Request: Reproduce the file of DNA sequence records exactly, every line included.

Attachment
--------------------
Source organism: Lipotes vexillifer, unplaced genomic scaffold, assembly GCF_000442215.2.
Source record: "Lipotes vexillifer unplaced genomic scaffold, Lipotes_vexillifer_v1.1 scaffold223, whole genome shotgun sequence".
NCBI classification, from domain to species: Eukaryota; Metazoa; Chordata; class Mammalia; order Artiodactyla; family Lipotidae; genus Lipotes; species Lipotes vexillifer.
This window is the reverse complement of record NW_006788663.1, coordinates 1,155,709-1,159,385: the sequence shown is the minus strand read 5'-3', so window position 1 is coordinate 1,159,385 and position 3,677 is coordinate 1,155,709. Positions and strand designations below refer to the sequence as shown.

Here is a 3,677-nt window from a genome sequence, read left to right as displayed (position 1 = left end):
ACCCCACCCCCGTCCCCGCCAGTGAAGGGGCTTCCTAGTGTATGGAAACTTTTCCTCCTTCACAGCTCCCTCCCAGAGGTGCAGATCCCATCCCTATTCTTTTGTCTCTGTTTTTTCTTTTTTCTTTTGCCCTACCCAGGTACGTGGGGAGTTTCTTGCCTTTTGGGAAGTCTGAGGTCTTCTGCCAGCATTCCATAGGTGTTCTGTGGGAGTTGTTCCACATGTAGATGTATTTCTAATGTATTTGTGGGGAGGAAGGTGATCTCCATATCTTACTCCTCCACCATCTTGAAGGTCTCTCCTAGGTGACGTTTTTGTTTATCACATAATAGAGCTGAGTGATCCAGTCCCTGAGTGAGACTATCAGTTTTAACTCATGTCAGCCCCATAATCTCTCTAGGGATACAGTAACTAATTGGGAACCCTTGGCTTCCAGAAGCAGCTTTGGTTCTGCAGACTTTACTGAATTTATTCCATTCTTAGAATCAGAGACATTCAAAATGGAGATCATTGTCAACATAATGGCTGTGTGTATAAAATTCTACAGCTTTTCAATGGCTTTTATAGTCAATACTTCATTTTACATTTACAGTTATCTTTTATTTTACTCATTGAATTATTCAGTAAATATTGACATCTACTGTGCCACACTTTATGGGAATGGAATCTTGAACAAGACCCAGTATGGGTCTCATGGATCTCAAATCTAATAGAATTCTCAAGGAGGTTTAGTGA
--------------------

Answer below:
Source organism: Lipotes vexillifer, unplaced genomic scaffold, assembly GCF_000442215.2.
Source record: "Lipotes vexillifer unplaced genomic scaffold, Lipotes_vexillifer_v1.1 scaffold223, whole genome shotgun sequence".
NCBI classification, from domain to species: Eukaryota; Metazoa; Chordata; class Mammalia; order Artiodactyla; family Lipotidae; genus Lipotes; species Lipotes vexillifer.
This window is the reverse complement of record NW_006788663.1, coordinates 1,155,709-1,159,385: the sequence shown is the minus strand read 5'-3', so window position 1 is coordinate 1,159,385 and position 3,677 is coordinate 1,155,709. Positions and strand designations below refer to the sequence as shown.

Here is a 3,677-nt window from a genome sequence, read left to right as displayed (position 1 = left end):
ACCCCACCCCCGTCCCCGCCAGTGAAGGGGCTTCCTAGTGTATGGAAACTTTTCCTCCTTCACAGCTCCCTCCCAGAGGTGCAGATCCCATCCCTATTCTTTTGTCTCTGTTTTTTCTTTTTTCTTTTGCCCTACCCAGGTACGTGGGGAGTTTCTTGCCTTTTGGGAAGTCTGAGGTCTTCTGCCAGCATTCCATAGGTGTTCTGTGGGAGTTGTTCCACATGTAGATGTATTTCTAATGTATTTGTGGGGAGGAAGGTGATCTCCATATCTTACTCCTCCACCATCTTGAAGGTCTCTCCTAGGTGACGTTTTTGTTTATCACATAATAGAGCTGAGTGATCCAGTCCCTGAGTGAGACTATCAGTTTTAACTCATGTCAGCCCCATAATCTCTCTAGGGATACAGTAACTAATTGGGAACCCTTGGCTTCCAGAAGCAGCTTTGGTTCTGCAGACTTTACTGAATTTATTCCATTCTTAGAATCAGAGACATTCAAAATGGAGATCATTGTCAACATAATGGCTGTGTGTATAAAATTCTACAGCTTTTCAATGGCTTTTATAGTCAATACTTCATTTTACATTTACAGTTATCTTTTATTTTACTCATTGAATTATTCAGTAAATATTGACATCTACTGTGCCACACTTTATGGGAATGGAATCTTGAACAAGACCCAGTATGGGTCTCATGGATCTCAAATCTAATAGAATTCTCAAGGAGGTTTAGTGA